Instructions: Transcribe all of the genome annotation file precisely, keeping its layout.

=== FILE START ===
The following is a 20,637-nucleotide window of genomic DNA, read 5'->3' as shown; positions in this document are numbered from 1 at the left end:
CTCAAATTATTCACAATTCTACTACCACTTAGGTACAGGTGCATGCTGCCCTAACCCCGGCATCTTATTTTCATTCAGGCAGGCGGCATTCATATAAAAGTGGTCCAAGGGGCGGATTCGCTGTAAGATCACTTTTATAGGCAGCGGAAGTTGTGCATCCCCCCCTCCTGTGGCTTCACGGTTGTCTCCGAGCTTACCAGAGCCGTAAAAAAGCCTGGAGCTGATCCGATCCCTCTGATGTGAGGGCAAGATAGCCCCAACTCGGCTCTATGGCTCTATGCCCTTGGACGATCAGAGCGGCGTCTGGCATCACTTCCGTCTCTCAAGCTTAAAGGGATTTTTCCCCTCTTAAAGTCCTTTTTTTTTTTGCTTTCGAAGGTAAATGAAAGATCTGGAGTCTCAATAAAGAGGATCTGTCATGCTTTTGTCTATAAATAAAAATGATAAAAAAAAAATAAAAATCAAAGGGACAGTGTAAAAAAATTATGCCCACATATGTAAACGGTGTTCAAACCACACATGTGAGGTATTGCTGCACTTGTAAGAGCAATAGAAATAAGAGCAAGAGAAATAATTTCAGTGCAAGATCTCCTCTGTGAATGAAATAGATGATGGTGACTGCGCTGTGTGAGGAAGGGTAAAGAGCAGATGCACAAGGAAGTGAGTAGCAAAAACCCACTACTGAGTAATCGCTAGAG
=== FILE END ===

The following is a 20,637-nucleotide window of genomic DNA, read 5'->3' as shown; positions in this document are numbered from 1 at the left end:
CTCAAATTATTCACAATTCTACTACCACTTAGGTACAGGTGCATGCTGCCCTAACCCCGGCATCTTATTTTCATTCAGGCAGGCGGCATTCATATAAAAGTGGTCCAAGGGGCGGATTCGCTGTAAGATCACTTTTATAGGCAGCGGAAGTTGTGCATCCCCCCCTCCTGTGGCTTCACGGTTGTCTCCGAGCTTACCAGAGCCGTAAAAAAGCCTGGAGCTGATCCGATCCCTCTGATGTGAGGGCAAGATAGCCCCAACTCGGCTCTATGGCTCTATGCCCTTGGACGATCAGAGCGGCGTCTGGCATCACTTCCGTCTCTCAAGCTTAAAGGGATTTTTCCCCTCTTAAAGTCCTTTTTTTTTTTGCTTTCGAAGGTAAATGAAAGATCTGGAGTCTCAATAAAGAGGATCTGTCATGCTTTTGTCTATAAATAAAAATGATAAAAAAAAAATAAAAATCAAAGGGACAGTGTAAAAAAATTATGCCCACATATGTAAACGGTGTTCAAACCACACATGTGAGGTATTGCTGCACTTGTAAGAGCAATAGAAATAAGAGCAAGAGAAATAATTTCAGTGCAAGATCTCCTCTGTGAATGAAATAGATGATGGTGACTGCGCTGTGTGAGGAAGGGTAAAGAGCAGATGCACAAGGAAGTGAGTAGCAAAAACCCACTACTGAGTAATCGCTAGAG